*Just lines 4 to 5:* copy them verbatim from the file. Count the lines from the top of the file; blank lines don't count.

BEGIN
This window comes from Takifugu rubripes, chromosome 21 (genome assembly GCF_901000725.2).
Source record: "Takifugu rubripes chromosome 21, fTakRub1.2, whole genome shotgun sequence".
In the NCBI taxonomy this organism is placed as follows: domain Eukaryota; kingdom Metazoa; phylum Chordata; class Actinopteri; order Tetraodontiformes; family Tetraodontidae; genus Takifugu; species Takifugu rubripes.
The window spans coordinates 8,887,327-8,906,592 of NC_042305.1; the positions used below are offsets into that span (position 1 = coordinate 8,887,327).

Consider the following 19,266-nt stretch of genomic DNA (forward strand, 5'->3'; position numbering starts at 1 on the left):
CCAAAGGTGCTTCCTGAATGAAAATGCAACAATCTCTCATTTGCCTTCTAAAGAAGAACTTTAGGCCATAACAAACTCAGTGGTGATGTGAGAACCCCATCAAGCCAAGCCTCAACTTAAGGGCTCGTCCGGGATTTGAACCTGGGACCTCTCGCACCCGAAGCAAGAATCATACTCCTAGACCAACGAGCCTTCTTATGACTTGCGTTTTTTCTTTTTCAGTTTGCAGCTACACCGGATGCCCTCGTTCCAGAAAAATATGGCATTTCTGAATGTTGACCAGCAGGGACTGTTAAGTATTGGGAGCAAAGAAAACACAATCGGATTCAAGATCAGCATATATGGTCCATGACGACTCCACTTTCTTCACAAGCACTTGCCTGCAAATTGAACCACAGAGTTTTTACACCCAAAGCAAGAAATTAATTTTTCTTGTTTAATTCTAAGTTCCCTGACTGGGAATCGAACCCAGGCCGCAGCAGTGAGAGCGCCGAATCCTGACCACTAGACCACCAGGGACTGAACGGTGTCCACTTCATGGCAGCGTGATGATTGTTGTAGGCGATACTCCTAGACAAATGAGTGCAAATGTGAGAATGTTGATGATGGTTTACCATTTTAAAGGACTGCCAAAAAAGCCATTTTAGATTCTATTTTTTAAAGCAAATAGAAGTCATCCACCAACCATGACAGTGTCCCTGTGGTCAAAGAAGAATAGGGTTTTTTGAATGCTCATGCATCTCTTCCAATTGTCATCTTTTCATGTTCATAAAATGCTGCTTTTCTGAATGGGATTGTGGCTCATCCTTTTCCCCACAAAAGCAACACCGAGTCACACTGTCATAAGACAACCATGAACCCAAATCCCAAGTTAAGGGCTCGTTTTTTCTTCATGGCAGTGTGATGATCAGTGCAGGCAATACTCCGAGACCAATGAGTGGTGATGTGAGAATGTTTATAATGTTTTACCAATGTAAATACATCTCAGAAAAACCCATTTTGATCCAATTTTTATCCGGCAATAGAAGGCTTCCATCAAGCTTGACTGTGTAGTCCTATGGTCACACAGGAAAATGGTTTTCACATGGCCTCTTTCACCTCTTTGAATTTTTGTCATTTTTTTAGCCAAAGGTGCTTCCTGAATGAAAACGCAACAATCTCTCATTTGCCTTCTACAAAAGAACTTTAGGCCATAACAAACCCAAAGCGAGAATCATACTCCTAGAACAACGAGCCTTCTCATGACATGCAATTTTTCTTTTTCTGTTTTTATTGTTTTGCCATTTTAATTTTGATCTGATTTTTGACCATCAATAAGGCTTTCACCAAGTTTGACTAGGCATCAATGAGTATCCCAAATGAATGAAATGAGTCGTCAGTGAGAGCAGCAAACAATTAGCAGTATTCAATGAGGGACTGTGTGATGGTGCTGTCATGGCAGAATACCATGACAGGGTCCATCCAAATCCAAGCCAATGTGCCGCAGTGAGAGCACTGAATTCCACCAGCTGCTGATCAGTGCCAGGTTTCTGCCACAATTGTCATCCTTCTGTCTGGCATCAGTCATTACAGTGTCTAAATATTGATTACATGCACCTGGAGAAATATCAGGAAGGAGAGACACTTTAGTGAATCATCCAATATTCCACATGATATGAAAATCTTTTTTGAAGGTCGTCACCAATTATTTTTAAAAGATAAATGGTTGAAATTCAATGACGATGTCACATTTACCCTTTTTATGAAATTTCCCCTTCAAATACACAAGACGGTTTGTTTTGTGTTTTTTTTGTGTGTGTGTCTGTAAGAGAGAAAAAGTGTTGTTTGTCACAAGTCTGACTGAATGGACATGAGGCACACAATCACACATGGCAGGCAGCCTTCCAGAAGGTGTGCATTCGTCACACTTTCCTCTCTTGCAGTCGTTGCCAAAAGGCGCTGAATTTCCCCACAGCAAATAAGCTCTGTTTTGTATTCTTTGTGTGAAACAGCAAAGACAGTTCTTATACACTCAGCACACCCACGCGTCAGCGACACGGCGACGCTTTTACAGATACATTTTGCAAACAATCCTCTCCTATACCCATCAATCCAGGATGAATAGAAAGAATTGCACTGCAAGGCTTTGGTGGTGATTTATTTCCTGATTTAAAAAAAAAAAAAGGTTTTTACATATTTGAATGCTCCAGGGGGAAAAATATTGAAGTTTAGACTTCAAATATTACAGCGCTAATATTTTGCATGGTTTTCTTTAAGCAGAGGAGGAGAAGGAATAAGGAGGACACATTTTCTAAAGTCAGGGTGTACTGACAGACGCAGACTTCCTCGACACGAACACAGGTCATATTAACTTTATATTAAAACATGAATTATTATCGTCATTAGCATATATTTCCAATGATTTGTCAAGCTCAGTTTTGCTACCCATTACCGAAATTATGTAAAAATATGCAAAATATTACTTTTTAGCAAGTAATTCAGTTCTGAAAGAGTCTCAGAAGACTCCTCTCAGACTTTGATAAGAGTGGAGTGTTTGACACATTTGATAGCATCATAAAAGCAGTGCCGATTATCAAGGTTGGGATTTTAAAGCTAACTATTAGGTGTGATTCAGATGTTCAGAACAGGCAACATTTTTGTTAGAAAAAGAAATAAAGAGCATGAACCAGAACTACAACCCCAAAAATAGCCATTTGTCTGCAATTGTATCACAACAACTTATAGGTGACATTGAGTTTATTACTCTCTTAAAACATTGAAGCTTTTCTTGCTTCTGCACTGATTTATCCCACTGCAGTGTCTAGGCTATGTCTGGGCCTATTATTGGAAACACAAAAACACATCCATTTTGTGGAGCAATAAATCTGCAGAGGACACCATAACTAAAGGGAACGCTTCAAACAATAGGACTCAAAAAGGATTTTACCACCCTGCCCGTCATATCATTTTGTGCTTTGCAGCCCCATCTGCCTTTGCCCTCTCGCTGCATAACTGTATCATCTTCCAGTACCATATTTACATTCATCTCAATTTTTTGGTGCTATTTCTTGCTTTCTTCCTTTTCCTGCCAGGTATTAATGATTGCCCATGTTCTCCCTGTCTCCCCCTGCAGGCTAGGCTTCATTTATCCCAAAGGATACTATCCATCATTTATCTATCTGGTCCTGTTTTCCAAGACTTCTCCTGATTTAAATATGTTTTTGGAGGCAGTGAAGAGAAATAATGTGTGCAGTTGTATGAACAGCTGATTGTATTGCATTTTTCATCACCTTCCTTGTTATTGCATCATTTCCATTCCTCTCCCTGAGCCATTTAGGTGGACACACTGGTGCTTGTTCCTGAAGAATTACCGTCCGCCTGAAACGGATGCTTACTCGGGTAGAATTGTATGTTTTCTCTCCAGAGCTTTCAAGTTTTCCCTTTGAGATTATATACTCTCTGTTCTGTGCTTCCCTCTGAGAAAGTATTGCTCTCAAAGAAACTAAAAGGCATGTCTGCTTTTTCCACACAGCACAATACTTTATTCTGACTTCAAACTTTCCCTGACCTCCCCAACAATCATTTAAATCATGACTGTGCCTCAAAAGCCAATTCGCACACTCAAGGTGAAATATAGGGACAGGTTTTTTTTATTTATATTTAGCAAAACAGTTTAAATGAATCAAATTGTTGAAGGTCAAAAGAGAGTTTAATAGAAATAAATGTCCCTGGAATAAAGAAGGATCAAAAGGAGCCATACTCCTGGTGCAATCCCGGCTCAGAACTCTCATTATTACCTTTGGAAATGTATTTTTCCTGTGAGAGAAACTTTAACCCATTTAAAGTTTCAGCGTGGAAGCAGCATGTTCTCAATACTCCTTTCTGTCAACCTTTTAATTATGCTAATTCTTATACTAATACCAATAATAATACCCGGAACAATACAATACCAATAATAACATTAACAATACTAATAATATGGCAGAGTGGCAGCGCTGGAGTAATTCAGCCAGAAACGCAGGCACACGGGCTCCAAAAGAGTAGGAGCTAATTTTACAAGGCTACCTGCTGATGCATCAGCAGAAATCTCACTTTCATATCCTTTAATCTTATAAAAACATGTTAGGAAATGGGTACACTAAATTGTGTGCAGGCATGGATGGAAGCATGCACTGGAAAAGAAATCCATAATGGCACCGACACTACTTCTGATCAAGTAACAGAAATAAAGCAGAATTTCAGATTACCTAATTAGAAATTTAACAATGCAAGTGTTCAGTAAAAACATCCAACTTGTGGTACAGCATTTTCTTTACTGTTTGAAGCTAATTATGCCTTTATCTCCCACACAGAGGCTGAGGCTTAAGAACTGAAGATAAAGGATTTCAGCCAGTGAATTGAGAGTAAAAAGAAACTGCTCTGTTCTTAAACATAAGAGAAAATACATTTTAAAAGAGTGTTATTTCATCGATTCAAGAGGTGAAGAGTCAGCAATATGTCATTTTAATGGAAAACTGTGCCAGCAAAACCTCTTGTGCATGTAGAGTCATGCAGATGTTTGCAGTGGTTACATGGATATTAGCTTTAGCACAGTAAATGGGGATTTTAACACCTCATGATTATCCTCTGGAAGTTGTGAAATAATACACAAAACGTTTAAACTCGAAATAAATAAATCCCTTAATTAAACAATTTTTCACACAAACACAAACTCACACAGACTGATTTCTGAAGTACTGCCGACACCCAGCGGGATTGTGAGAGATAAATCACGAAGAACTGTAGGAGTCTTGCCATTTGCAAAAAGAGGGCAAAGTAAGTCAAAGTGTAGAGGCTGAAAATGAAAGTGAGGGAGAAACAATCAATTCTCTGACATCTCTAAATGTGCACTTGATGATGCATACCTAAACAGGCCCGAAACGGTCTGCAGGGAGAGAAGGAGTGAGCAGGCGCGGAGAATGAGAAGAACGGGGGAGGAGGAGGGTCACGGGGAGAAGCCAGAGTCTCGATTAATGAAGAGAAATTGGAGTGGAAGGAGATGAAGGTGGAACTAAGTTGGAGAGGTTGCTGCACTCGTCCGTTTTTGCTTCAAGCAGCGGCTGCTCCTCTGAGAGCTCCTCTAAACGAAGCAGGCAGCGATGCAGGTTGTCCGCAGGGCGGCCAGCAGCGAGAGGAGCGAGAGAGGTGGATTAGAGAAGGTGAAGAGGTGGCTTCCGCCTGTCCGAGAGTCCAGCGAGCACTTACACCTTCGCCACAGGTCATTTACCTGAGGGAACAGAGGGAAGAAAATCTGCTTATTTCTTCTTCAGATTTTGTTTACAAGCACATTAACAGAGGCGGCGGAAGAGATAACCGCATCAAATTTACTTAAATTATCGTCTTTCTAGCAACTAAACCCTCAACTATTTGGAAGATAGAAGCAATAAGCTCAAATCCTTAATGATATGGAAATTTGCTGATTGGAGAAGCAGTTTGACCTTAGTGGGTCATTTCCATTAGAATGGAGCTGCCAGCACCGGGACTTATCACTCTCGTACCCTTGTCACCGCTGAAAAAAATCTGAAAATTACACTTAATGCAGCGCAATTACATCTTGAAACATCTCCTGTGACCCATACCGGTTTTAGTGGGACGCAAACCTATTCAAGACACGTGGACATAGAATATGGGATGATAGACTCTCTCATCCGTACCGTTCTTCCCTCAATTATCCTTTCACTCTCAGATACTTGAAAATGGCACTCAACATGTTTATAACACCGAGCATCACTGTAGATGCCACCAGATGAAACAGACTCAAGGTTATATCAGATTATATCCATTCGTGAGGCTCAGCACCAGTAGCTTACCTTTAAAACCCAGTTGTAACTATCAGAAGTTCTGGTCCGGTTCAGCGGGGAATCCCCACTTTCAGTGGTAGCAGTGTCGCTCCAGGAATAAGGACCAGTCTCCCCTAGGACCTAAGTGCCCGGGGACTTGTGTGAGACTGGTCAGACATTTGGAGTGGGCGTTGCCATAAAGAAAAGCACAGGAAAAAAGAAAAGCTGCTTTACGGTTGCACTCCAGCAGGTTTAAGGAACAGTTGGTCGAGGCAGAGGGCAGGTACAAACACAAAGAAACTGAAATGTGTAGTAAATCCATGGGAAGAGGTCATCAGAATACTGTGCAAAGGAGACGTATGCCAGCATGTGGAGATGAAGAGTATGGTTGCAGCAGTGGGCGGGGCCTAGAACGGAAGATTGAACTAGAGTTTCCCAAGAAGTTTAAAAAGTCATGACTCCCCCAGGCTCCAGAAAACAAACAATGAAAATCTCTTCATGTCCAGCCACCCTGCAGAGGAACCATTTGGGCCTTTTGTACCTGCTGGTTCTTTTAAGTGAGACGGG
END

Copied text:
The window spans coordinates 8,887,327-8,906,592 of NC_042305.1; the positions used below are offsets into that span (position 1 = coordinate 8,887,327).

Consider the following 19,266-nt stretch of genomic DNA (forward strand, 5'->3'; position numbering starts at 1 on the left):